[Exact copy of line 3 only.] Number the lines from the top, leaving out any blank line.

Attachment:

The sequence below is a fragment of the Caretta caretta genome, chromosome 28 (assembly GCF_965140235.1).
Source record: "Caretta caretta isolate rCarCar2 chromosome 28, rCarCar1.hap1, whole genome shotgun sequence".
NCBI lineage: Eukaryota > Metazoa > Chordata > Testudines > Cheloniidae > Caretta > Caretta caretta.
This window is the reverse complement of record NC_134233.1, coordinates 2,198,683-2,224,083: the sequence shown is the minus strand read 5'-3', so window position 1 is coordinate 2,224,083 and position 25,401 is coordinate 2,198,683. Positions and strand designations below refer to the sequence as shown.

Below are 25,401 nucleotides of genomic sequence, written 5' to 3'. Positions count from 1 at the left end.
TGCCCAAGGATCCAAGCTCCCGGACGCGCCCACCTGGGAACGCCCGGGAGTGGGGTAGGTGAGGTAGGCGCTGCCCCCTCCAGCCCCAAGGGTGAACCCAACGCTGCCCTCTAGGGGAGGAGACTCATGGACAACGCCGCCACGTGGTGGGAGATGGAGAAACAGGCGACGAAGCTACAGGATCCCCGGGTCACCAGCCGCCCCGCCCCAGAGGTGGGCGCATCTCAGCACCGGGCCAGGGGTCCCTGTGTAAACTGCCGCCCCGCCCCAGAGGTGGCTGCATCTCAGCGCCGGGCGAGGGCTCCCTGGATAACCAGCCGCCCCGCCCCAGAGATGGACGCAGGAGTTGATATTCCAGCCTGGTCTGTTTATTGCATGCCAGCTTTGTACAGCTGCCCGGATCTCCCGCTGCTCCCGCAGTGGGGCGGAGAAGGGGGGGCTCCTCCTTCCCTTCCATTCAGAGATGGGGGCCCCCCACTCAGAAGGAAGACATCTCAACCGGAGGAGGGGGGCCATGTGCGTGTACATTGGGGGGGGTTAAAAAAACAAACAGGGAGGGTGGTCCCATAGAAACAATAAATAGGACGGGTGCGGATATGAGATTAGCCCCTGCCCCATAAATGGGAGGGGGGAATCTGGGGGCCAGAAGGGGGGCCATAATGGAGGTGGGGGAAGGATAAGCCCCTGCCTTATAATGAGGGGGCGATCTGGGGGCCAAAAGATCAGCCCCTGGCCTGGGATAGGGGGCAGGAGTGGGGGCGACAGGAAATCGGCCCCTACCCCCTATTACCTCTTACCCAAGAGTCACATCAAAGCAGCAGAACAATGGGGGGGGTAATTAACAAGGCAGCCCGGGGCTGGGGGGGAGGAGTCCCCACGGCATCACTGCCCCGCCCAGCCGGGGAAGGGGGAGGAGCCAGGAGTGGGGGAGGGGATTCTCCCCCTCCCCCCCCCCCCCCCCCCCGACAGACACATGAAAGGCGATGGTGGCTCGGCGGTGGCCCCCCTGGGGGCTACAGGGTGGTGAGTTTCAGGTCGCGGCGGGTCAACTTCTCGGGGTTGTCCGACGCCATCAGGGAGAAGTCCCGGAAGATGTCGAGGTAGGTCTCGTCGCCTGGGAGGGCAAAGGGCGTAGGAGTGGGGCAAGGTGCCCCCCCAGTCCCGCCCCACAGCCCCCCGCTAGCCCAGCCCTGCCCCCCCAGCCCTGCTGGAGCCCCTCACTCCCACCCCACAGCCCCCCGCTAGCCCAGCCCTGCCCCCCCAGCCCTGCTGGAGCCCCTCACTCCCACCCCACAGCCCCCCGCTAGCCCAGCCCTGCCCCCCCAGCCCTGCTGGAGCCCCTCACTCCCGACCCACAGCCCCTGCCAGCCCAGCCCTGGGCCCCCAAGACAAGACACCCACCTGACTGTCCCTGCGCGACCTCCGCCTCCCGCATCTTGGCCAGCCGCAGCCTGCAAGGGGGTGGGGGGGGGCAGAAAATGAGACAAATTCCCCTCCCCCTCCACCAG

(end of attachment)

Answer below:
NCBI lineage: Eukaryota > Metazoa > Chordata > Testudines > Cheloniidae > Caretta > Caretta caretta.